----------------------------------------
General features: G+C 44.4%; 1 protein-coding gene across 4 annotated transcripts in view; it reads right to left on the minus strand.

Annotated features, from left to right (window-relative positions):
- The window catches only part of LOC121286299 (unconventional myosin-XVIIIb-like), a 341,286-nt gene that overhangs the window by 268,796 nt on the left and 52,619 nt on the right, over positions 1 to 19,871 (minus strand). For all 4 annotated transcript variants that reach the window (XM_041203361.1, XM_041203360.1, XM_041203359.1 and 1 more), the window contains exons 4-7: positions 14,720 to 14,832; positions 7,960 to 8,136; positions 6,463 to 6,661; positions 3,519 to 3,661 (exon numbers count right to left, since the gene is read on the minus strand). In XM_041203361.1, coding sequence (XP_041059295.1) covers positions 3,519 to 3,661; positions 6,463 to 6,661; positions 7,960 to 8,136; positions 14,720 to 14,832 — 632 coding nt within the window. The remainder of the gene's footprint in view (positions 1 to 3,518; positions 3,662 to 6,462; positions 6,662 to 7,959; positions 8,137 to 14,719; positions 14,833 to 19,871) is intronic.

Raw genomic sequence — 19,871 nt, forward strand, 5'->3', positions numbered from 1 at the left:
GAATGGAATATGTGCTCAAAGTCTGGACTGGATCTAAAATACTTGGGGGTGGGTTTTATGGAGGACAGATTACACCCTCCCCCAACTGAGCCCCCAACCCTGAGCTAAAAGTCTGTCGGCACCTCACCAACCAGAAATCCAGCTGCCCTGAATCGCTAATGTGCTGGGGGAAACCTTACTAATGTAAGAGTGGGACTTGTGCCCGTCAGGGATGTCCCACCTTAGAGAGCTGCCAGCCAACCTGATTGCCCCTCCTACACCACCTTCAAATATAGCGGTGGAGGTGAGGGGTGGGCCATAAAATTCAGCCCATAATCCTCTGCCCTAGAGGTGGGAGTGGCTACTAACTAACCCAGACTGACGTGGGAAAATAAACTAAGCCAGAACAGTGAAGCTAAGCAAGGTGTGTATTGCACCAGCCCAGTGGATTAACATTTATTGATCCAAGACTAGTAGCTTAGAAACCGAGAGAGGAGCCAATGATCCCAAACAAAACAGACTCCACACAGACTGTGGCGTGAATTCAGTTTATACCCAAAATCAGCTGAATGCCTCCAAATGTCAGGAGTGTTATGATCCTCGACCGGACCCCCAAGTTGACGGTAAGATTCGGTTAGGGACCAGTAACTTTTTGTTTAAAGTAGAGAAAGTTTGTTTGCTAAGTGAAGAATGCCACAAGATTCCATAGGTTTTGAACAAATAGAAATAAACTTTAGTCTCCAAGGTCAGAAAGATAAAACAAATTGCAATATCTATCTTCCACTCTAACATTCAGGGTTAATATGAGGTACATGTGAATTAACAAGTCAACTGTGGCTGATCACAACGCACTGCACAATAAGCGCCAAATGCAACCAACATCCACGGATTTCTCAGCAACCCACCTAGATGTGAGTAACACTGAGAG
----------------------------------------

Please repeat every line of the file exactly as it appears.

General features: G+C 44.4%; 1 protein-coding gene across 4 annotated transcripts in view; it reads right to left on the minus strand.

Annotated features, from left to right (window-relative positions):
- The window catches only part of LOC121286299 (unconventional myosin-XVIIIb-like), a 341,286-nt gene that overhangs the window by 268,796 nt on the left and 52,619 nt on the right, over positions 1 to 19,871 (minus strand). For all 4 annotated transcript variants that reach the window (XM_041203361.1, XM_041203360.1, XM_041203359.1 and 1 more), the window contains exons 4-7: positions 14,720 to 14,832; positions 7,960 to 8,136; positions 6,463 to 6,661; positions 3,519 to 3,661 (exon numbers count right to left, since the gene is read on the minus strand). In XM_041203361.1, coding sequence (XP_041059295.1) covers positions 3,519 to 3,661; positions 6,463 to 6,661; positions 7,960 to 8,136; positions 14,720 to 14,832 — 632 coding nt within the window. The remainder of the gene's footprint in view (positions 1 to 3,518; positions 3,662 to 6,462; positions 6,662 to 7,959; positions 8,137 to 14,719; positions 14,833 to 19,871) is intronic.

Raw genomic sequence — 19,871 nt, forward strand, 5'->3', positions numbered from 1 at the left:
GAATGGAATATGTGCTCAAAGTCTGGACTGGATCTAAAATACTTGGGGGTGGGTTTTATGGAGGACAGATTACACCCTCCCCCAACTGAGCCCCCAACCCTGAGCTAAAAGTCTGTCGGCACCTCACCAACCAGAAATCCAGCTGCCCTGAATCGCTAATGTGCTGGGGGAAACCTTACTAATGTAAGAGTGGGACTTGTGCCCGTCAGGGATGTCCCACCTTAGAGAGCTGCCAGCCAACCTGATTGCCCCTCCTACACCACCTTCAAATATAGCGGTGGAGGTGAGGGGTGGGCCATAAAATTCAGCCCATAATCCTCTGCCCTAGAGGTGGGAGTGGCTACTAACTAACCCAGACTGACGTGGGAAAATAAACTAAGCCAGAACAGTGAAGCTAAGCAAGGTGTGTATTGCACCAGCCCAGTGGATTAACATTTATTGATCCAAGACTAGTAGCTTAGAAACCGAGAGAGGAGCCAATGATCCCAAACAAAACAGACTCCACACAGACTGTGGCGTGAATTCAGTTTATACCCAAAATCAGCTGAATGCCTCCAAATGTCAGGAGTGTTATGATCCTCGACCGGACCCCCAAGTTGACGGTAAGATTCGGTTAGGGACCAGTAACTTTTTGTTTAAAGTAGAGAAAGTTTGTTTGCTAAGTGAAGAATGCCACAAGATTCCATAGGTTTTGAACAAATAGAAATAAACTTTAGTCTCCAAGGTCAGAAAGATAAAACAAATTGCAATATCTATCTTCCACTCTAACATTCAGGGTTAATATGAGGTACATGTGAATTAACAAGTCAACTGTGGCTGATCACAACGCACTGCACAATAAGCGCCAAATGCAACCAACATCCACGGATTTCTCAGCAACCCACCTAGATGTGAGTAACACTGAGAG